How many tech professionals actually want a union?
A new survey by Blind shows that relatively few tech-company employees are actually interested in formal unions. Because the responses to Blind’s surveys are anonymous, we can’t say definitively whether the 2,985 respondents actually work for these companies; nonetheless, we can safely treat these results as an expression of general tech-industry sentiment.
“Amazon had the highest percentage (39.1 percent) of tech employees who believe they need a union,” Blind wrote in a note accompanying the data. “Rounding out the three companies with the highest percentage of tech employees indicating that they need unions are Oracle and Microsoft, with 38.5 percent and 36.5 percent respectively.”
Amazon, of course, has a huge percentage of non-tech workers, including the ones who process customer orders within its enormous “fulfillment centers” (otherwise known as warehouses). Blind also surveyed those claiming to be fulfillment-center workers, and found that 57.1 percent of them were in favor of unionization, versus 39.1 percent of tech workers.
Amazon recently announced that it plans on spending $700 million to retrain 100,000 members of its U.S. workforce over the next six years. This initiative, dubbed “Upskilling 2025,” will focus on several different types of employees. The Amazon Technical Academy, for instance, will attempt to move “non-technical Amazon employees” to software engineering roles. In theory, this will allow Amazon to overcome its shortage of talent for roles such as data scientists, solutions architects, and security engineers.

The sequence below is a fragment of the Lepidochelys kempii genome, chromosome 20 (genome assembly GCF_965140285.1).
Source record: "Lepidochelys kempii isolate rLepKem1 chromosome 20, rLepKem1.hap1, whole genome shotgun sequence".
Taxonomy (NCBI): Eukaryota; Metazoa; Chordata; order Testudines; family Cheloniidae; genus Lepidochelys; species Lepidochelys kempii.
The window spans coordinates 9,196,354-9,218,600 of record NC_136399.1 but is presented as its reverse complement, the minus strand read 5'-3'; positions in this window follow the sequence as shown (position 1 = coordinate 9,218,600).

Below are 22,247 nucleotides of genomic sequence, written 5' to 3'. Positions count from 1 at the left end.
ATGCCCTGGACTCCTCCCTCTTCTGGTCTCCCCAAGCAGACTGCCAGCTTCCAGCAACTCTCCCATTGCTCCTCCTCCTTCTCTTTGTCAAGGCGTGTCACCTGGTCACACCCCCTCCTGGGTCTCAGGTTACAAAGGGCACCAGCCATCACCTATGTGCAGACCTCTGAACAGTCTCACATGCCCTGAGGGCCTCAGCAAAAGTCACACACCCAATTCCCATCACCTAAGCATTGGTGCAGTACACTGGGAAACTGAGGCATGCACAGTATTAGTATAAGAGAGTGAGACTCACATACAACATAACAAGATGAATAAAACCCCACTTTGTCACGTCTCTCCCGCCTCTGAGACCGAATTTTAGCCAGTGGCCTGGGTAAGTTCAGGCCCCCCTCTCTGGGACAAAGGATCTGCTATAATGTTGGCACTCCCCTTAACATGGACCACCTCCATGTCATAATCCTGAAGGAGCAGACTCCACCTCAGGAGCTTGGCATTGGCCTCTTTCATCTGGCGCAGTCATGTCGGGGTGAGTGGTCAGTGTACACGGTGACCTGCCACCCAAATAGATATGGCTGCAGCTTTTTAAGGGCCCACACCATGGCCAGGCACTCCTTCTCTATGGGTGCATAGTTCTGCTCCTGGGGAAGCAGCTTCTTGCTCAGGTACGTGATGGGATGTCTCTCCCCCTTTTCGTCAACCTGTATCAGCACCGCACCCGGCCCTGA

It’s a big question whether that up-skilling—and the boosted salaries that presumably come with it—would change how Amazon’s employees feel about unionization. But in any case, it’s clear that the majority of tech professionals within the country’s most prominent technology companies don’t really care all that much about whether they’re part of a formal union. What would a software engineering union look like, anyway?